New Guide to MIG Welding

A new Guide to Metal Inert Gas (MIG) Welding has now been published by Murex Welding Products. MIG is the most widely used of the arc welding processes, being suitable for everything from hobbies and small fabrications or repairs, through to large structures, shipbuilding and robotic welding. MIG can be used on a broad range of materials and thicknesses, and the latest SuperPulse technology enables MIG to give a finish that is similar to that obtained with TIG welding, but with the much faster speeds. The new guide discusses the principles of the process and gives practical advice on how to carry out MIG welding tasks. Ease of use is a major benefit of MIG in many applications, but speed is also an advantage as it is far quicker to lay down weld metal with MIG than TIG, MMA or gas welding.

Typical applications for MIG are discussed in the guide. These include automotive sub-assemblies and bodywork, ranging from conventional MIG for most bodywork, to heavy-duty MIG for lorry chassis and off-highway vehicles as well as lower-current MIG brazing of thin-gauge, high-strength steels. MIG is also used extensively in automotive and general repair workshops. Other non-automotive applications include the assembly of white goods and office furniture, the joining of structural steelwork for the construction industry, as well as repair work in ship repair yards, and welding tasks in the process industry for pipework and the fabrication of vessels.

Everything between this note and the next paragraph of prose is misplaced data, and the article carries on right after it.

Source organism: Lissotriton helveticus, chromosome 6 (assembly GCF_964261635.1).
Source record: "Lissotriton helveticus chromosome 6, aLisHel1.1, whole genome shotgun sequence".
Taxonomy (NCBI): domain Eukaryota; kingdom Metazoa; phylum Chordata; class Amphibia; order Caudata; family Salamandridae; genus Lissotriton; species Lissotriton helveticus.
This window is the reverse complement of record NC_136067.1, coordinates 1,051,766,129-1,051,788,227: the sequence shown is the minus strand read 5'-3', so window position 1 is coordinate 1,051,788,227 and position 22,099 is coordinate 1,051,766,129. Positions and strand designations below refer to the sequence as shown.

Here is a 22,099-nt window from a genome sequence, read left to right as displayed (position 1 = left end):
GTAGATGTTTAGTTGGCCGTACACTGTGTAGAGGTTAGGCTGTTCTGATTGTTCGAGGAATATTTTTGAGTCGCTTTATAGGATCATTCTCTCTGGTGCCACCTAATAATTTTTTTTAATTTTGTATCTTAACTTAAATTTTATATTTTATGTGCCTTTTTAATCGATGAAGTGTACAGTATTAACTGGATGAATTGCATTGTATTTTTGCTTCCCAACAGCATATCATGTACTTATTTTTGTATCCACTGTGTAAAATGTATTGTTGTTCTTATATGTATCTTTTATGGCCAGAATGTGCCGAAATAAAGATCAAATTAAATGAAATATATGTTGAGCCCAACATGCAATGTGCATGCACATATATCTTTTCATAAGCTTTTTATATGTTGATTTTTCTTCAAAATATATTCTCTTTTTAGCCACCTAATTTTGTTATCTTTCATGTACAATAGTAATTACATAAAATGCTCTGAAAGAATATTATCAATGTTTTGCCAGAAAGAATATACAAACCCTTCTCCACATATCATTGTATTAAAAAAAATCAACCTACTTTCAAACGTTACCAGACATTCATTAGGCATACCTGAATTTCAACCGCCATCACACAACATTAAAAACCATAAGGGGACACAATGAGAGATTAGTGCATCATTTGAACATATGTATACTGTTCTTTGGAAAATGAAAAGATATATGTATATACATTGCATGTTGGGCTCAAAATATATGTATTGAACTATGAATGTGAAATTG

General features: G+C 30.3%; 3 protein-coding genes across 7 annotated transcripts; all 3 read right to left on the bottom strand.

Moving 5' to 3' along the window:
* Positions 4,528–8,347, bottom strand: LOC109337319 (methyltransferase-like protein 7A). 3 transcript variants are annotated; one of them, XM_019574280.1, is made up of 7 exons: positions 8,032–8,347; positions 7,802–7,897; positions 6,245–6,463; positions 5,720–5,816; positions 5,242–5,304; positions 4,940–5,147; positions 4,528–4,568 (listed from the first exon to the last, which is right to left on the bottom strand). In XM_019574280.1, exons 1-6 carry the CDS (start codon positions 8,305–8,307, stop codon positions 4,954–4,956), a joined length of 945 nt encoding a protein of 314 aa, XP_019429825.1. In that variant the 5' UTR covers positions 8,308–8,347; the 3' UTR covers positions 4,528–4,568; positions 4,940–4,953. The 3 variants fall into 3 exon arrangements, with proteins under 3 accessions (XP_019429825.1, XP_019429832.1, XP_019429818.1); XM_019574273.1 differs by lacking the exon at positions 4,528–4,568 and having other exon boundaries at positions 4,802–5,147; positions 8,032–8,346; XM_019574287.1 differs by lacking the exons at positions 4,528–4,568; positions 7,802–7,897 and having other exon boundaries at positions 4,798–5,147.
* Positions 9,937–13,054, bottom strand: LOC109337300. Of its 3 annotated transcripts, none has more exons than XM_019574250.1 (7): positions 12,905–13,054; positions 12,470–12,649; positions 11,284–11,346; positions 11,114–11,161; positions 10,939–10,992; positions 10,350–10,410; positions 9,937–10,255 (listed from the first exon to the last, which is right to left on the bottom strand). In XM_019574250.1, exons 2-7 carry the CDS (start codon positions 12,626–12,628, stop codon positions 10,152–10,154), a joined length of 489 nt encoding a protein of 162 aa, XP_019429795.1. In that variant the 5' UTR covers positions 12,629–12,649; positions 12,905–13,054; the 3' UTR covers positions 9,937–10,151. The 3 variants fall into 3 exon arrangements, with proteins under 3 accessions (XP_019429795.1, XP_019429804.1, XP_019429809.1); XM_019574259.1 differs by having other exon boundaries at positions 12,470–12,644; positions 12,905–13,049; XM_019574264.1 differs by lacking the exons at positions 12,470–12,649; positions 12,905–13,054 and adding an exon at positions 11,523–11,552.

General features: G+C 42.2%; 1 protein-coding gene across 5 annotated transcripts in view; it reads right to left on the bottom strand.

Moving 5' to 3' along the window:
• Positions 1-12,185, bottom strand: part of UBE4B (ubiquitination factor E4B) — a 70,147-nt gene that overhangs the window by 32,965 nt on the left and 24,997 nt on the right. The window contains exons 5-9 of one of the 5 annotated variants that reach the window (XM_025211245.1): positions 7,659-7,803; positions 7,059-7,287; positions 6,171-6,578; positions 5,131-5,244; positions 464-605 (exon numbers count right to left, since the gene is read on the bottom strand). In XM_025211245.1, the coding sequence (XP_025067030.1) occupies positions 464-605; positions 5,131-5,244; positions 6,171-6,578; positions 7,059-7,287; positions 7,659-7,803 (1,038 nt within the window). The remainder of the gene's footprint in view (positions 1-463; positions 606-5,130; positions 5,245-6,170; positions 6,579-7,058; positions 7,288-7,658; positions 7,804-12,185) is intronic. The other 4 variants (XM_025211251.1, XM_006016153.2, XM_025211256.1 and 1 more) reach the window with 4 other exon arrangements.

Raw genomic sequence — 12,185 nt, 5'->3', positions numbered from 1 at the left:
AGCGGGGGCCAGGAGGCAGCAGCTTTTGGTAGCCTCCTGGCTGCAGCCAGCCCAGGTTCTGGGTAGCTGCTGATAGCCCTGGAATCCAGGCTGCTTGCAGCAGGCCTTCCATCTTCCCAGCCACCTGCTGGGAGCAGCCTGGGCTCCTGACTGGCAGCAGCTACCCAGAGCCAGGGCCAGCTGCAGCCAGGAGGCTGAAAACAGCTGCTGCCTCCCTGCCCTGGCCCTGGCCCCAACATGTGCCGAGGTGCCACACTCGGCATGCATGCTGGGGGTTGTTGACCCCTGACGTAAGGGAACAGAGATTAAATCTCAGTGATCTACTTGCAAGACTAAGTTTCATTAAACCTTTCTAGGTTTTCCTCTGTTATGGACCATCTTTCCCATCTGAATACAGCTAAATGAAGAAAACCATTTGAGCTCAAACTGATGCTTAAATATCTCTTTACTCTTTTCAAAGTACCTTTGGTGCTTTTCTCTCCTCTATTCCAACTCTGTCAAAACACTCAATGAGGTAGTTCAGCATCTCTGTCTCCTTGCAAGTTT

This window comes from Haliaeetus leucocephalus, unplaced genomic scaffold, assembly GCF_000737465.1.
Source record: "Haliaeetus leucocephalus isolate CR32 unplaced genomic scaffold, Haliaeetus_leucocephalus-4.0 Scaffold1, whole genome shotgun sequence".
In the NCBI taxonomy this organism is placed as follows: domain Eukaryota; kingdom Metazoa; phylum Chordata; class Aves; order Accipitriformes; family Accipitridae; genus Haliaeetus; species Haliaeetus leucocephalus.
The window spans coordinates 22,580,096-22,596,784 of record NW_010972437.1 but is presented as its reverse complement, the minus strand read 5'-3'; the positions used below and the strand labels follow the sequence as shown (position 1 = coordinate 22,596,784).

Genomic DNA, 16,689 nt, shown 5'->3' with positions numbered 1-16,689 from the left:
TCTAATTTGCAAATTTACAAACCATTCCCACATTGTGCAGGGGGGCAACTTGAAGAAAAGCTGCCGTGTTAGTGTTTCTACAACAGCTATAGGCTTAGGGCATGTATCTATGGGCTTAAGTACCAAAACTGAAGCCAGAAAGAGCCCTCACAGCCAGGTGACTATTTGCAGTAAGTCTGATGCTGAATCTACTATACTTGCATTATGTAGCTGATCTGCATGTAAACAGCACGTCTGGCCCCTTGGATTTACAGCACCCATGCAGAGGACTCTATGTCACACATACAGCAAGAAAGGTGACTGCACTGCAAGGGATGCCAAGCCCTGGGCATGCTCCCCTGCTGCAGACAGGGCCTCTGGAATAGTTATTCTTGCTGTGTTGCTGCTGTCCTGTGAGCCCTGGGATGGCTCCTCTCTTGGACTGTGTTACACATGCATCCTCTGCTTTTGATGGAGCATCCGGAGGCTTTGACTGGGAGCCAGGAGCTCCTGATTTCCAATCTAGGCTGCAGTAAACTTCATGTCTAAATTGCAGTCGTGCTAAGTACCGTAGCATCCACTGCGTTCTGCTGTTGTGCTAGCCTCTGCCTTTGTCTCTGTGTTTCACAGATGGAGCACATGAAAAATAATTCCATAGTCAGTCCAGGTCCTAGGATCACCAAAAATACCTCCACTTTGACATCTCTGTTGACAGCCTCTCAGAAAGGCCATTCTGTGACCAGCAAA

Murex has been involved with MIG welding since its early commercialisation and the company is a a technology leader, launching new MIG welding sets with functions and features that set them apart from the competition. The latest development is SuperPulse MIG welding, which gives the advantages of pulse welding combined with the finish that is normally associated with TIG welding. With the level of control available in SuperPulse machines, the operative can effectively manage the welding parameters to 'mix and match' the modes of transfer to suit the material and the required combination of speed and quality. Another application for which MIG is increasing in popularity is brazing. This enables good strength to be achieved when joining thin materials - even down to 0.5mm.


Popular posts from this blog

What is Class I Division 2?


7/8 16UN Connectors that Provide 600 Volts and 15 Amps